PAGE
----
Molly Mirhashem wrote a really good long read about how District communicators keep up with their always-buzzing inboxes.
Recently, I asked approximately 25 D.C. communications staffers and reporters how they handle the deluge. What emerged was a portrait of a media-communications ecosystem that is starkly divided. There are members of the “inbox-zero” crowd, like John Meza, communications director for Rep. Beto O’Rourke, who aim to “process” all their unread messages every time they check their email, extracting the necessary information and filing or deleting their messages throughout the day. (“It’s almost muscle memory now,” Meza says.) And then there are members of the inbox free-for-all crowd—who don’t.
“I feel terrible about it, but I’m in too deep,” says Chris Cillizza of The Washington Post, who has no system for managing his messages. (His inbox has about 125,000 emails in it, though only 341 were unread when we spoke.) He says at this point, the idea of sorting through his email is so daunting that his only real way out would be to delete everything and start fresh. “I have no good options,” he says. “I have the nuclear option and that’s it.” Dave Weigel of Bloomberg (21,000 unread) says he generally doesn’t feel bad about his laissez-faire approach, but he acknowledges that things do occasionally get lost in his inbox: “I’ve missed things, and I don’t know how to rectify that,” he says. “I’ve never come up with a good system.”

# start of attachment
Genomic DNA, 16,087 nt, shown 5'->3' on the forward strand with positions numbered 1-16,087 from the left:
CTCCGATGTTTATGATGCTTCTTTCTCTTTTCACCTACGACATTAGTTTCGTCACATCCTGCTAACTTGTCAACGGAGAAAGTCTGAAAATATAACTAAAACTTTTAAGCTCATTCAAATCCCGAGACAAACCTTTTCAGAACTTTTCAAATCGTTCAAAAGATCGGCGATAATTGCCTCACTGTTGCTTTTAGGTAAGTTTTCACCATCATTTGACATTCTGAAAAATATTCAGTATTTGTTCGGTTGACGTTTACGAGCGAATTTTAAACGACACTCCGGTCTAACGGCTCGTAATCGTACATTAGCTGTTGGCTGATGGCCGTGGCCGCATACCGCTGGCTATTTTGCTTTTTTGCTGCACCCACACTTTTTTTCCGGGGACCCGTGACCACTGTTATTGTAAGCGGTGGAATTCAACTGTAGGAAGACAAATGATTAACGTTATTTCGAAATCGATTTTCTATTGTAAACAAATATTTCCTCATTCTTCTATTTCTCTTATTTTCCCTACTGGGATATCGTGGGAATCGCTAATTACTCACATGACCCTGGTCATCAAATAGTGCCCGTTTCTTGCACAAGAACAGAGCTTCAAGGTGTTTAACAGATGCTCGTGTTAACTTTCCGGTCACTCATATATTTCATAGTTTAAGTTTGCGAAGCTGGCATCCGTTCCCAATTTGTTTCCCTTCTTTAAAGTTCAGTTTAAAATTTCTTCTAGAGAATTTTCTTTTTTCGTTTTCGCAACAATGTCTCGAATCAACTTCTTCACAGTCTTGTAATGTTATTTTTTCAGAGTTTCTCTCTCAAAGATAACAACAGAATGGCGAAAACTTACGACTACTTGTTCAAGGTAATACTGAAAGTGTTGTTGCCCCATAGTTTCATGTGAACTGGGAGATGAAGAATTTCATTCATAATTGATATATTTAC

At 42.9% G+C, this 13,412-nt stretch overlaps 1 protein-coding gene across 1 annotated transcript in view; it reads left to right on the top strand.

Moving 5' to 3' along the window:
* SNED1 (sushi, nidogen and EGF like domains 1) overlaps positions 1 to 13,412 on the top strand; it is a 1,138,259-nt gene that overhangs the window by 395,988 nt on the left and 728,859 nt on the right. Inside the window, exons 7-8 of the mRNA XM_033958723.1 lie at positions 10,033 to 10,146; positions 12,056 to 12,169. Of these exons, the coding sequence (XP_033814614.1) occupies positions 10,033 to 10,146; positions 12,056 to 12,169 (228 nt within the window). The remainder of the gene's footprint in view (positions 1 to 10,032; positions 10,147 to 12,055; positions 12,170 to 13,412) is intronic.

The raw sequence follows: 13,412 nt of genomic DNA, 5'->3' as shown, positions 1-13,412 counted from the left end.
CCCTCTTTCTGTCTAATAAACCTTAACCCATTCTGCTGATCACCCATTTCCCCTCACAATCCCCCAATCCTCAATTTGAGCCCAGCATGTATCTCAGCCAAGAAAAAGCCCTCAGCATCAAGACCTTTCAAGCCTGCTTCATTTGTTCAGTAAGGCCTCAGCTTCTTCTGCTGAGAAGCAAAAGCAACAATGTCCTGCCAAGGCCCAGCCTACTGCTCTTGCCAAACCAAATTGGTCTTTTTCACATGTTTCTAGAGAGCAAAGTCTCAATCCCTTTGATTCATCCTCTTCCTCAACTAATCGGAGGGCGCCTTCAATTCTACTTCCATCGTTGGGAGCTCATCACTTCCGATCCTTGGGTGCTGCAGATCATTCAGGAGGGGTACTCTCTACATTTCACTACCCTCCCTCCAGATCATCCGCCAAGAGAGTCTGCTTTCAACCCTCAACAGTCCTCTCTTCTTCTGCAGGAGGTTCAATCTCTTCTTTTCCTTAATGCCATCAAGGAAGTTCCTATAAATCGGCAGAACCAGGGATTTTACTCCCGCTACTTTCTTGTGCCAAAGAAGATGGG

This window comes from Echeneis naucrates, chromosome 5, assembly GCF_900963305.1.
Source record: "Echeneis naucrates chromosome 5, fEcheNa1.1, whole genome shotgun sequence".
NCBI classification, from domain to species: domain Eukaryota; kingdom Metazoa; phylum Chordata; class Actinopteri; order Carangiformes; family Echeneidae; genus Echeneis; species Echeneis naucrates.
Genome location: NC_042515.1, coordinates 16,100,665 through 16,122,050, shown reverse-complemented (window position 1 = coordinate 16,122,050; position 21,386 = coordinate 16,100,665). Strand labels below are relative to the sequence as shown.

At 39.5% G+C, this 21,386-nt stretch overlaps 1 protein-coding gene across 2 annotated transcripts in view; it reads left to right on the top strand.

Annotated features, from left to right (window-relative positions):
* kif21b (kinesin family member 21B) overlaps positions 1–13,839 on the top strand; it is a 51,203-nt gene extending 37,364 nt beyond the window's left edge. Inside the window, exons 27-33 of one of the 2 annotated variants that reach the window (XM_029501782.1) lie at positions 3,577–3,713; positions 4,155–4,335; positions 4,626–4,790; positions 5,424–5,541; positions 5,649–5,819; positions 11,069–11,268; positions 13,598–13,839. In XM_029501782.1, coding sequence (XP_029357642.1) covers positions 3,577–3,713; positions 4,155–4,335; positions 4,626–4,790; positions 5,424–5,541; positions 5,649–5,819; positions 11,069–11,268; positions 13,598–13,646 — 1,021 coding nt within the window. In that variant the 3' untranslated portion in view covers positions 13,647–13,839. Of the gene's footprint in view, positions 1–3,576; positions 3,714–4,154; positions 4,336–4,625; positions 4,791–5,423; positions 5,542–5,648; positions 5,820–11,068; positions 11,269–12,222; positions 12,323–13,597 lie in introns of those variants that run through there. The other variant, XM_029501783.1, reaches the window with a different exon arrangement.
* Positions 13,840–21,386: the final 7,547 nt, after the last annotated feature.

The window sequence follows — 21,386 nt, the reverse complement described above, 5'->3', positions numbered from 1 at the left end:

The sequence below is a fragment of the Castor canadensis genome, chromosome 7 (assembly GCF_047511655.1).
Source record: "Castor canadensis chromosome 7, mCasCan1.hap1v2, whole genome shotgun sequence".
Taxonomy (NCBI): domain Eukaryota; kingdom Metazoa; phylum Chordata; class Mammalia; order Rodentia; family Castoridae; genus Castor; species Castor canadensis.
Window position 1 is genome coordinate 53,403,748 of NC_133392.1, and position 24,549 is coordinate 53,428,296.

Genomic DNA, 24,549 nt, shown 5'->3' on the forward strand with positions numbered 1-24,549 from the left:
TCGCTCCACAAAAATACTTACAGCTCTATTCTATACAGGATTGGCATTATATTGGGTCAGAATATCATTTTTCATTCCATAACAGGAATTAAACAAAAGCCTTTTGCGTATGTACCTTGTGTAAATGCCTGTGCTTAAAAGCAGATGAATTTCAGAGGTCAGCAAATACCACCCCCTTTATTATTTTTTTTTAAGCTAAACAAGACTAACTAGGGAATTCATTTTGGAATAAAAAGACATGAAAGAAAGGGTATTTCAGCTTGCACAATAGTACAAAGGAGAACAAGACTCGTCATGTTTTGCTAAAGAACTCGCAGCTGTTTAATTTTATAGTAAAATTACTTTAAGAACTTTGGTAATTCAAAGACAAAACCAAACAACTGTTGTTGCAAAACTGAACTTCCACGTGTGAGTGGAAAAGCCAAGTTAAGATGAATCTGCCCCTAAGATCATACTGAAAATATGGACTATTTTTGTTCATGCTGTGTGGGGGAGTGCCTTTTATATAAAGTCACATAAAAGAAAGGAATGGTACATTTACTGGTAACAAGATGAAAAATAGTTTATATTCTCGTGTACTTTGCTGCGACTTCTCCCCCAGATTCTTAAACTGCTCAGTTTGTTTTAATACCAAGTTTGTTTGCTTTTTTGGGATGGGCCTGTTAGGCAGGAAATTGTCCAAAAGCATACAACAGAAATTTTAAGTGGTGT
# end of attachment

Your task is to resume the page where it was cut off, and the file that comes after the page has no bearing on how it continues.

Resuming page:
Read the whole thing over here at National Journal.